After an hour he left and strolled toward Montmartre...He passed a lighted door from which issued music and stopped with a sense of familiarity; it was Bricktop's, where he had parted with so many hours and so much money.

So F. Scott Fitzgerald nostalgically recalled the Lost Generation's favorite Parisian watering spot in his story, Babylon Revisited. During five decades, free souls like Fitzgerald, Ernest Hemingway and Humphrey Bogart drank elbow-to-elbow in Bricktop's bistros in Paris and later Rome, lured by the ambiance and even more by the hostess herself. She was a captivating black chanteuse and dancer from Chicago whose jambes surpassed Mistinguette's and whose christened name, Ada Smith, became "Bricktop" because of her bright red hair. Cole Porter was so smitten that he wrote Miss Otis Regrets for her, and a chagrined John Steinbeck begged forgiveness with a taxiful of yellow roses after she had him bounced one night for unruly behavior.

A lifelong expatriate, Bricktop, now 80, always yearned to return to Chicago, where her career began. This month, an incredible 60 years after she last performed there—on a bill with jazz legends Louis Armstrong and Jelly Roll Morton—Bricktop achieved her dream and was again singing in a North Side club, The Tango—but, as the singer herself noted, "Anywhere I entertain becomes Bricktop's." Wandering from table to table, she guided her clear parlando through copyright songs like Ballin' the Jack and I'm a Little Blackbird Looking for a Bluebird. When Bricky, as friends call her, spotted jazzman Ramsey Lewis sitting with his wife, she coquettishly sang, "I'm a big fat mama, and every time I shimmy, a skinny woman loses her man."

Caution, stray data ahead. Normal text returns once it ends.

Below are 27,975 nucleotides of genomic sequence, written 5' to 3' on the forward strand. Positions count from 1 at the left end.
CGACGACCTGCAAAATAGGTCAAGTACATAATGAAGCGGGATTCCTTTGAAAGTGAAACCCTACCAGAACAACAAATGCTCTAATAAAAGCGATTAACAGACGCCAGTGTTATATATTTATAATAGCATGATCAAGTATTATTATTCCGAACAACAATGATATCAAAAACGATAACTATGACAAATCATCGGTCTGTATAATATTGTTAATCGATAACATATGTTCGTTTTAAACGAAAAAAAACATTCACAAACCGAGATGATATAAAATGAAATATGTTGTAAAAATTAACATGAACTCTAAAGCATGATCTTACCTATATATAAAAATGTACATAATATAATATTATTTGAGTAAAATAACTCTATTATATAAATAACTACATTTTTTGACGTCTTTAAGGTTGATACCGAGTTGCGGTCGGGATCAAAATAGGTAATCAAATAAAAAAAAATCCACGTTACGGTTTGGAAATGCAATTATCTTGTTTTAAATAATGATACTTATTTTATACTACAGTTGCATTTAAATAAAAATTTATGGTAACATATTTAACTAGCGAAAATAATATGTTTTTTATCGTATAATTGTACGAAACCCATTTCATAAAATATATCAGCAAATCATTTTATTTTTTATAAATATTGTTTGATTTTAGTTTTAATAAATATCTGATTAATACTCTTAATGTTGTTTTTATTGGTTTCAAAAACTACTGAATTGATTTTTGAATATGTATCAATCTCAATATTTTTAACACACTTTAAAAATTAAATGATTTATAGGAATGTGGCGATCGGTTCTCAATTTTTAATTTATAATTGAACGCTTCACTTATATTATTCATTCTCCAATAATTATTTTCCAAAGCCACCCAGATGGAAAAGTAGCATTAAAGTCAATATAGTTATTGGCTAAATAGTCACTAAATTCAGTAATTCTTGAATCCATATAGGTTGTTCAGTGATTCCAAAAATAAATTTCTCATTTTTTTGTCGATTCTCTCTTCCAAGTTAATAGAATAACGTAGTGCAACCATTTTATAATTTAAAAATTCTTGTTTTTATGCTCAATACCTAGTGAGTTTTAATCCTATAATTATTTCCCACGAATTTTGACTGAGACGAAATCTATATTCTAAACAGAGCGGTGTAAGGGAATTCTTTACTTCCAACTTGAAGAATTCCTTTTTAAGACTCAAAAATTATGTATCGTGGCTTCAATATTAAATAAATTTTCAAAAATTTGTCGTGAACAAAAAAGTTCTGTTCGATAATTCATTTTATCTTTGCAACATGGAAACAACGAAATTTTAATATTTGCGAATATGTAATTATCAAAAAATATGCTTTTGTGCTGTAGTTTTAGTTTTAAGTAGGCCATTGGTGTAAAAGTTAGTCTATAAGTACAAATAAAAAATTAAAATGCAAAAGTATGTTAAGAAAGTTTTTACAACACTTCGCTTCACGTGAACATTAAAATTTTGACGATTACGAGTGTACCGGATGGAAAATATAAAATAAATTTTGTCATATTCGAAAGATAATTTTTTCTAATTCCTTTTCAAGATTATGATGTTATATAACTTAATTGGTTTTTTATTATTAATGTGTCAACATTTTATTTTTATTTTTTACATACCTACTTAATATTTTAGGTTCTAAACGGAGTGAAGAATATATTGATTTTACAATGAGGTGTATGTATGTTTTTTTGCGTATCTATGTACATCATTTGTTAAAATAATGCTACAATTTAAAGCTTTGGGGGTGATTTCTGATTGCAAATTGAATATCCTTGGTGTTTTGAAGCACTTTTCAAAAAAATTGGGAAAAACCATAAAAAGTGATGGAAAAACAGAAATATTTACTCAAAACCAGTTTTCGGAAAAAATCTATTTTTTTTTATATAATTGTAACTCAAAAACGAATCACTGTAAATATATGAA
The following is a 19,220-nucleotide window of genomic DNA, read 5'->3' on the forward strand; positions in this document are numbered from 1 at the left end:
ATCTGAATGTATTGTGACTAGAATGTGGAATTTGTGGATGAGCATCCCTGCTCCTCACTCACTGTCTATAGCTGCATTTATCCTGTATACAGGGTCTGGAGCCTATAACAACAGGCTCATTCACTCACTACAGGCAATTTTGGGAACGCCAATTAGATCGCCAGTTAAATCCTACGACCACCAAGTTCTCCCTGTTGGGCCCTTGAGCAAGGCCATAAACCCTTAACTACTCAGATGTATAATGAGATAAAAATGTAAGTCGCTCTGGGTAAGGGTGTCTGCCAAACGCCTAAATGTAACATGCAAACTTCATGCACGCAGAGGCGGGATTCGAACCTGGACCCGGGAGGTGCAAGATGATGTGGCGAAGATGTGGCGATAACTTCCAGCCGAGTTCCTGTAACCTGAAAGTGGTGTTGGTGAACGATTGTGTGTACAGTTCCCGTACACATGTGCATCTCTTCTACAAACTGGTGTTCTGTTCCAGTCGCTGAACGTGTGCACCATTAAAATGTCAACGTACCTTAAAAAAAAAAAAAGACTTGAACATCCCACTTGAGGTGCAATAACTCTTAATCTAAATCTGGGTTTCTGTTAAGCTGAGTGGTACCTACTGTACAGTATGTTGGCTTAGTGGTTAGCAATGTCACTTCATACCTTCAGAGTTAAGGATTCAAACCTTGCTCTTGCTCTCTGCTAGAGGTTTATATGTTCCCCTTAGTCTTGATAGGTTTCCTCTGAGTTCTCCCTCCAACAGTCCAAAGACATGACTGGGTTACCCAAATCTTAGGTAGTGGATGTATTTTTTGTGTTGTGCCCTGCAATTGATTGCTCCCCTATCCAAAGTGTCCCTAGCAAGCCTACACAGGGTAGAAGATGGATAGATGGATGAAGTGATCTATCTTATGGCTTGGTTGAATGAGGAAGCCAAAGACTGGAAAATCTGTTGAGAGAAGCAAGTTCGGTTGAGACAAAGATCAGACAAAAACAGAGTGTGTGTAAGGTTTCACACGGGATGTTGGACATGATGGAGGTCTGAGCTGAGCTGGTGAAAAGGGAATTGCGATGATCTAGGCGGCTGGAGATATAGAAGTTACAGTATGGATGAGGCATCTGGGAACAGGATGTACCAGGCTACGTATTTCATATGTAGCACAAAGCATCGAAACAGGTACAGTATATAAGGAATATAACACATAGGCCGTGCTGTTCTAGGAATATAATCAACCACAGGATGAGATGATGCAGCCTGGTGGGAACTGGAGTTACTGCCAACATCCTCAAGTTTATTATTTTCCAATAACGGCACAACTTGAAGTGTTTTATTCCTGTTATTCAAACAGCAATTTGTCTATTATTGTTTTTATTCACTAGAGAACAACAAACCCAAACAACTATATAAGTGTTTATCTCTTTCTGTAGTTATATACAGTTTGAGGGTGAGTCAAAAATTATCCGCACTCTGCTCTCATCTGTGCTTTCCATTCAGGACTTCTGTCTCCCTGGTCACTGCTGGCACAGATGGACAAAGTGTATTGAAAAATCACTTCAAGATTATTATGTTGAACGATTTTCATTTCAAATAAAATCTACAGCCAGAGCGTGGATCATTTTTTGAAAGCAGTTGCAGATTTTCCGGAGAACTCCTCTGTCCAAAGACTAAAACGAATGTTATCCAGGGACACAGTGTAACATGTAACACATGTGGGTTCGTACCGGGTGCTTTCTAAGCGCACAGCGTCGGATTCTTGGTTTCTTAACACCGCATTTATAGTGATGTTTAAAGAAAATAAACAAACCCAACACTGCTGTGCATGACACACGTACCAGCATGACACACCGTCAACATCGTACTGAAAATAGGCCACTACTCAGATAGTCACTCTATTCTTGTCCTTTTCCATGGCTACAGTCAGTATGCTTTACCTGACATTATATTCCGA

"I'm 100 percent American Negro with a trigger Irish temper," Bricktop laughs about her upbringing in Alderson, W. Va., the daughter of a black barber and a blond half-Irish mother. When her father died, they moved to Chicago where the young girl became a South Side Edith Piaf, singing on the streets and in saloons. At 17 she drifted to towns like Omaha and Minneapolis where, as she recollects, "the pimps and whores are the best; they never try to hook you on drugs." Her breakthrough came in 1924 when a Paris boîte finally hired her away from Connie's Inn in Harlem.

By the time she started Bricktop's, she was teaching the Charleston to Cole Porter and his friends, prompting the Prince of Wales (later Edward VIII) to ask for a private lesson, she says, "to learn to dance the Black Bottom." Jazz singer Mabel Mercer landed her first gig on piano at Bricktop's. Saucy but never naughty, Bricky banned profanity in her clubs, which were always intimate, elegant and, as Henry Miller wrote in Tropic of Cancer, "too expensive." Her marriage to saxophonist Peter Duconge, an Armstrong sideman, lasted barely two notes. During World War II she closed her Paris club, but by 1950, after converting to Catholicism and moving to Rome to be "nearer the Holy Father," she began a smash 20-year run on the Via Veneto.

Now that her generation is genuinely lost, Bricktop has repatriated herself. She is in a $50-a-night hotel suite in a town where she grew up in a $6-a-month tenement. "I never have a dime," she says. "The money I don't give away I spend on living—my only vice."